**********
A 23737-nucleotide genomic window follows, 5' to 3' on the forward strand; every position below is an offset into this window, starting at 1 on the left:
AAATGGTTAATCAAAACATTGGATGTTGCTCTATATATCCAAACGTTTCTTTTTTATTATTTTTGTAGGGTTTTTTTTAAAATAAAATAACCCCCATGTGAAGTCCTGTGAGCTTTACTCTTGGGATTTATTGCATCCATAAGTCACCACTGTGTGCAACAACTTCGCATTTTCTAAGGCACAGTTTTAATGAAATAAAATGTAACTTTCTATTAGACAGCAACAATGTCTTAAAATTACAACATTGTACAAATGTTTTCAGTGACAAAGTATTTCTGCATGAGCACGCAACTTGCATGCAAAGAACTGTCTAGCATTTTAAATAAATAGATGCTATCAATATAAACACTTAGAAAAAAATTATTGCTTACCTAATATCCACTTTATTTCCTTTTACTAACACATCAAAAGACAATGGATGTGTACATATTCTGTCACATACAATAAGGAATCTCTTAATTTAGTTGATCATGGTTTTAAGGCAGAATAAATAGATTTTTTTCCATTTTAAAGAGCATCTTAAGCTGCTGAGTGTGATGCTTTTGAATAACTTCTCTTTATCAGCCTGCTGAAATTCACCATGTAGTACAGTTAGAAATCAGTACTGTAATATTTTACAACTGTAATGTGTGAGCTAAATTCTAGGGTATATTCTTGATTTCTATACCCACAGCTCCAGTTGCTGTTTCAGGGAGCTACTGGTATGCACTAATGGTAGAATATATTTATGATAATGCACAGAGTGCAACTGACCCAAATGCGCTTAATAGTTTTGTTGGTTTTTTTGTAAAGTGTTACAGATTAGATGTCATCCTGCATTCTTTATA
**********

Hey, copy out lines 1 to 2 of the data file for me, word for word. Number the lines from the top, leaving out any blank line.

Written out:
A 23737-nucleotide genomic window follows, 5' to 3' on the forward strand; every position below is an offset into this window, starting at 1 on the left:
AAATGGTTAATCAAAACATTGGATGTTGCTCTATATATCCAAACGTTTCTTTTTTATTATTTTTGTAGGGTTTTTTTTAAAATAAAATAACCCCCATGTGAAGTCCTGTGAGCTTTACTCTTGGGATTTATTGCATCCATAAGTCACCACTGTGTGCAACAACTTCGCATTTTCTAAGGCACAGTTTTAATGAAATAAAATGTAACTTTCTATTAGACAGCAACAATGTCTTAAAATTACAACATTGTACAAATGTTTTCAGTGACAAAGTATTTCTGCATGAGCACGCAACTTGCATGCAAAGAACTGTCTAGCATTTTAAATAAATAGATGCTATCAATATAAACACTTAGAAAAAAATTATTGCTTACCTAATATCCACTTTATTTCCTTTTACTAACACATCAAAAGACAATGGATGTGTACATATTCTGTCACATACAATAAGGAATCTCTTAATTTAGTTGATCATGGTTTTAAGGCAGAATAAATAGATTTTTTTCCATTTTAAAGAGCATCTTAAGCTGCTGAGTGTGATGCTTTTGAATAACTTCTCTTTATCAGCCTGCTGAAATTCACCATGTAGTACAGTTAGAAATCAGTACTGTAATATTTTACAACTGTAATGTGTGAGCTAAATTCTAGGGTATATTCTTGATTTCTATACCCACAGCTCCAGTTGCTGTTTCAGGGAGCTACTGGTATGCACTAATGGTAGAATATATTTATGATAATGCACAGAGTGCAACTGACCCAAATGCGCTTAATAGTTTTGTTGGTTTTTTTGTAAAGTGTTACAGATTAGATGTCATCCTGCATTCTTTATA